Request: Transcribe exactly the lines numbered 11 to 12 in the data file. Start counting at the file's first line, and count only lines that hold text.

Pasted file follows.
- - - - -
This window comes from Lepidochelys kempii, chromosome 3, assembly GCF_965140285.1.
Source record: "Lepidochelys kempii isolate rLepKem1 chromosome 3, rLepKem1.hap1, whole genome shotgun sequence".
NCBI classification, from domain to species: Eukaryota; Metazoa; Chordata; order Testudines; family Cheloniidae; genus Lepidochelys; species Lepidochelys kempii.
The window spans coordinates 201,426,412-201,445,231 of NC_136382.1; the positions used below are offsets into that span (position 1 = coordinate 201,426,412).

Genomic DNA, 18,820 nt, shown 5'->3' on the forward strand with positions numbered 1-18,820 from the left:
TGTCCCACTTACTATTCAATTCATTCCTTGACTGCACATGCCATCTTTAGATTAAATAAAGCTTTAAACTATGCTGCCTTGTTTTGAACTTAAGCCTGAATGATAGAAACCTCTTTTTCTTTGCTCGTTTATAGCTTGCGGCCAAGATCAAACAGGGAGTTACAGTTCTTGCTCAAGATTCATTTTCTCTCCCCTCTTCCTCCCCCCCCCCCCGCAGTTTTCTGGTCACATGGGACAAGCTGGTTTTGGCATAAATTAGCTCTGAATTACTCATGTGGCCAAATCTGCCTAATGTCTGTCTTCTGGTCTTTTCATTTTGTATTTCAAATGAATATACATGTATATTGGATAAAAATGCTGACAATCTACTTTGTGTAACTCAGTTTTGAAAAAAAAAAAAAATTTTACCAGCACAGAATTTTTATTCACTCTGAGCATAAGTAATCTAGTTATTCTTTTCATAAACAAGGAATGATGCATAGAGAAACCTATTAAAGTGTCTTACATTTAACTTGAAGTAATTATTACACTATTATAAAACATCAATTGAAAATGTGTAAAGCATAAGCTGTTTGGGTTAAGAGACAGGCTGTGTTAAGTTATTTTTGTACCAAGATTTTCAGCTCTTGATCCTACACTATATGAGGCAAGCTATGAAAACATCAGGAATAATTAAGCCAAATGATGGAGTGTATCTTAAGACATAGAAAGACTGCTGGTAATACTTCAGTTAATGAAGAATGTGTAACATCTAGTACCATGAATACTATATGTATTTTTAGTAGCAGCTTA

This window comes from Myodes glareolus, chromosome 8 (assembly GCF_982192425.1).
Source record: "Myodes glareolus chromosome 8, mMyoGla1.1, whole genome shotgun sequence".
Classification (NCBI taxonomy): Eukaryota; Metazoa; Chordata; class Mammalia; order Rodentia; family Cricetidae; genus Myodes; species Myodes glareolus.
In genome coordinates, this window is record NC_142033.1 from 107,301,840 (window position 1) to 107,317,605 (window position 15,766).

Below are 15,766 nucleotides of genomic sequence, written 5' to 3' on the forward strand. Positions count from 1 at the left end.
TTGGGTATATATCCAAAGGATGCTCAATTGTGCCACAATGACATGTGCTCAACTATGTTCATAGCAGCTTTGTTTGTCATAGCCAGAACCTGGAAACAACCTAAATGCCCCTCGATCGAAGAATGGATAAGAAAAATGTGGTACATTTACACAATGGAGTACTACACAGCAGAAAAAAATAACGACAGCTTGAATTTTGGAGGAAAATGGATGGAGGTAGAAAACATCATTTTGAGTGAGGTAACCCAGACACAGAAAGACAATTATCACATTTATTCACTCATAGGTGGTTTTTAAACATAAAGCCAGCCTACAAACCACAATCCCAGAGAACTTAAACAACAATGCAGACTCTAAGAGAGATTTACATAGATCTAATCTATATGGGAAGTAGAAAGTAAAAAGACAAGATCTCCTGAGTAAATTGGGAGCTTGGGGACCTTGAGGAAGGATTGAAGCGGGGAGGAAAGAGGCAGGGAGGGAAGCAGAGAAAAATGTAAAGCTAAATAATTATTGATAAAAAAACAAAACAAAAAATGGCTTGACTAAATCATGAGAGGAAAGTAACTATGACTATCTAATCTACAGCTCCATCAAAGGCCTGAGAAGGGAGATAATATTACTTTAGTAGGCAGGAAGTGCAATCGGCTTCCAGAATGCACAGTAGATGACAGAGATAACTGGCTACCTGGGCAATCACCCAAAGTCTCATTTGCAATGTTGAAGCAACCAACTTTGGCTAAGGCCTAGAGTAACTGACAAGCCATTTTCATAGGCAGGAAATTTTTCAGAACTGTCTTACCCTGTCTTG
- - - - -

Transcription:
Below are 15,766 nucleotides of genomic sequence, written 5' to 3' on the forward strand. Positions count from 1 at the left end.
TTGGGTATATATCCAAAGGATGCTCAATTGTGCCACAATGACATGTGCTCAACTATGTTCATAGCAGCTTTGTTTGTCATAGCCAGAACCTGGAAACAACCTAAATGCCCCTCGATCGAAGAATGGATAAGAAAAATGTGGTACATTTACACAATGGAGTACTACACAGCAGAAAAAAATAACGACAGCTTGAATTTTGGAGGAAAATGGATGGAGGTAGAAAACATCATTTTGAGTGAGGTAACCCAGACACAGAAAGACAATTATCACATTTATTCACTCATAGGTGGTTTTTAAACATAAAGCCAGCCTACAAACCACAATCCCAGAGAACTTAAACAACAATGCAGACTCTAAGAGAGATTTACATAGATCTAATCTATATGGGAAGTAGAAAGTAAAAAGACAAGATCTCCTGAGTAAATTGGGAGCTTGGGGACCTTGAGGAAGGATTGAAGCGGGGAGGAAAGAGGCAGGGAGGGAAGCAGAGAAAAATGTAAAGCTAAATAATTATTGATAAAAAAACAAAACAAAAAATGGCTTGACTAAATCATGAGAGGAAAGTAACTATGACTATCTAATCTACAGCTCCATCAAAGGCCTGAGAAGGGAGATAATATTACTTTAGTAGGCAGGAAGTGCAATCGGCTTCCAGAATGCACAGTAGATGACAGAGATAACTGGCTACCTGGGCAATCACCCAAAGTCTCATTTGCAATGTTGAAGCAACCAACTTTGGCTAAGGCCTAGAGTAACTGACAAGCCATTTTCATAGGCAGGAAATTTTTCAGAACTGTCTTACCCTGTCTTG